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  • © 2017

Hannah Arendt's Theory of Political Action

Daimonic Disclosure of the ‘Who'

Palgrave Macmillan

Authors:

  • Offers a close and compelling reading of Hannah Arendt's work

  • Explores how to recognize beliefs in the presence of the divine in human action while respecting the plurality of political opinion

  • Brings Arendt into conversation with modern life issues such as the increasing religiosity of global political life and divine justifications of violence

Part of the book series: International Political Theory (IPoT)

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  • ISBN: 978-3-319-53438-1
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Softcover Book USD 119.99
Price excludes VAT (USA)
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Table of contents (8 chapters)

  1. Front Matter

    Pages i-xi
  2. Introduction

    • Trevor Tchir
    Pages 1-13
  3. Appearances of the Divine ‘Daimon’

    • Trevor Tchir
    Pages 65-95
  4. Aletheia: The Influence of Heidegger

    • Trevor Tchir
    Pages 97-124
  5. Conclusion

    • Trevor Tchir
    Pages 235-246
  6. Back Matter

    Pages 247-258

About this book

This book presents an account of Hannah Arendt’s performative and non-sovereign theory of freedom and political action, with special focus on action’s disclosure of the unique ‘who’ of each agent. It aims to illuminate Arendt’s critique of sovereign rule, totalitarianism, and world-alienation, her defense of a distinct political sphere for engaged citizen action and judgment, her conception of the ‘right to have rights,’ and her rejection of teleological philosophies of history. Arendt proposes that in modern, pluralistic, secular public spheres, no one metaphysical or religious idea can authoritatively validate political actions or opinions absolutely. At the same time, she sees action and thinking as revealing an inescapable existential illusion of a divine element in human beings, a notion represented well by the ‘daimon’ metaphor that appears in Arendt’s own work and in key works by Plato, Heidegger, Jaspers, and Kant, with which she engages. While providing a post-metaphysical theory of action and judgment, Arendt performs the fact that many of the legitimating concepts of contemporary secular politics retain a residual vocabulary of transcendence. This book will be of interest not only to Arendt scholars, but also to students of identity politics, the critique of sovereignty, international political theory, political theology, and the philosophy of history.  

 

Keywords

  • Hannah Arendt's theory of freedom and political action
  • critique of sovereign rule
  • critique of totalitarianism
  • the ‘right to have rights'
  • critique of sovereignty
  • political theology
  • philosophy of history
  • international political theory
  • divine elements in human beings
  • contemporary secular politics
  • teleological philosophies of history
  • Hannah Arendt's daimon metaphor
  • Hannah Arendt and Plato
  • Hannah Arendt and Heidegger
  • Hannah Arendt and Karl Jaspers
  • Hannah Arendt and Kant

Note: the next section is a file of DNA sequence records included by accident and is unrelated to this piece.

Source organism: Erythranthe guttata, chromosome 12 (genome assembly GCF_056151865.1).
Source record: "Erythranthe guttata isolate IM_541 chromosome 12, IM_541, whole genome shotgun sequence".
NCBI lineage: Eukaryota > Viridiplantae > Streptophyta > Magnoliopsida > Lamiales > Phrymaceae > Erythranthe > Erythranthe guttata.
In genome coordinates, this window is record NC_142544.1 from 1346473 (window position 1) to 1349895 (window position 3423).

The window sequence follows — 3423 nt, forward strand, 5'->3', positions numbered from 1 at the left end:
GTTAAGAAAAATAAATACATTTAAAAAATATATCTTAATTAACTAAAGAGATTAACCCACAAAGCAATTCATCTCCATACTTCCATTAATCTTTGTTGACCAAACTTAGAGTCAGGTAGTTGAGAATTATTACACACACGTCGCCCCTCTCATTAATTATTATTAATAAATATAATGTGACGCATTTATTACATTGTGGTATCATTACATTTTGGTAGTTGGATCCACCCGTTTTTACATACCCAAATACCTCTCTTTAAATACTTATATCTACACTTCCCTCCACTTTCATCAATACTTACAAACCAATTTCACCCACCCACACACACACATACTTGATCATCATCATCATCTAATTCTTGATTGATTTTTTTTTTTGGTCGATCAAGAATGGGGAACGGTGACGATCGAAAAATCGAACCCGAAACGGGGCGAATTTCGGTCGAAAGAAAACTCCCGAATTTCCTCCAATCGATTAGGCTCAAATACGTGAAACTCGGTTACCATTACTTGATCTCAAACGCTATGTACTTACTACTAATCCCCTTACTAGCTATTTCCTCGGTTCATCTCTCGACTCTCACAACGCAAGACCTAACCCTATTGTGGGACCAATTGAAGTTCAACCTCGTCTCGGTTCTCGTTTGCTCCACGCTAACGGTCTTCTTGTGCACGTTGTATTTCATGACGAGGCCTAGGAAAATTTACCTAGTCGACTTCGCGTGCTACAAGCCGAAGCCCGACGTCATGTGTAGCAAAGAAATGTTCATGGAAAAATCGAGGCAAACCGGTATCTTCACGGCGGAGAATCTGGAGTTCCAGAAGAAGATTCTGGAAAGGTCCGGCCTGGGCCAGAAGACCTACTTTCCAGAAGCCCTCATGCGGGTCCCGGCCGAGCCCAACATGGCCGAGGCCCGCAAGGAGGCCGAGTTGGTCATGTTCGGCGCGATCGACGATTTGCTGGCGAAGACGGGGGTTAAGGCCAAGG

• Hannah Arendt and Marx

Reviews

“This book advances our understanding of Hannah Arendt’s ideas of action and political life with an original and provocative focus on the idea of the Daimon. Tchir critically assesses Arendt’s encounter with Heidegger, Marx, and Kant, leaving us with a better understanding of her and the political theorists with whom she grappled. As a result, we are left with new insights into how Arendt’s political theory can speak to the contemporary condition.” (Professor Anthony Lang, University of St. Andrews, UK) 

“This is a rich and provocative account of Arendt’s concept of human action as both non-sovereign and un-moored in relation to traditional sources of authority and belief.   Tchir’s emphasis on the daimonic dimension of ‘the who’ powerfully suggests the mysterious process of negotiation between thinking (withdrawing from the world of human affairs) and politics (engaging in this world) that characterises action.” (Professor Anna Yeatman, Western Sydney University, Australia)

“Hannah Arendt was a resolutely worldly thinker, but she could never shake what Trevor Tchir calls the "grammar of transcendence"—no more than Socrates could escape his daimon. This rich, erudite study tracks the figure of the daimon across a surprisingly wide range of Arendt's work—which, Tchir shows, can be read as a sustained attempt to transform this divine power into a figure of secular non-sovereignty. A compelling intervention.” (Dr. Patchen Markell, the University of Chicago, USA)

Authors and Affiliations

  • Department of Law and Politics, Algoma University, Sault Ste. Marie, Canada

    Trevor Tchir

About the author

Trevor Tchir is Assistant Professor of Political Science at Algoma University,Canada. 

Bibliographic Information

Buying options

eBook USD 89.00
Price excludes VAT (USA)
  • ISBN: 978-3-319-53438-1
  • Instant PDF download
  • Readable on all devices
  • Own it forever
  • Exclusive offer for individuals only
  • Tax calculation will be finalised during checkout
Softcover Book USD 119.99
Price excludes VAT (USA)
Hardcover Book USD 119.99
Price excludes VAT (USA)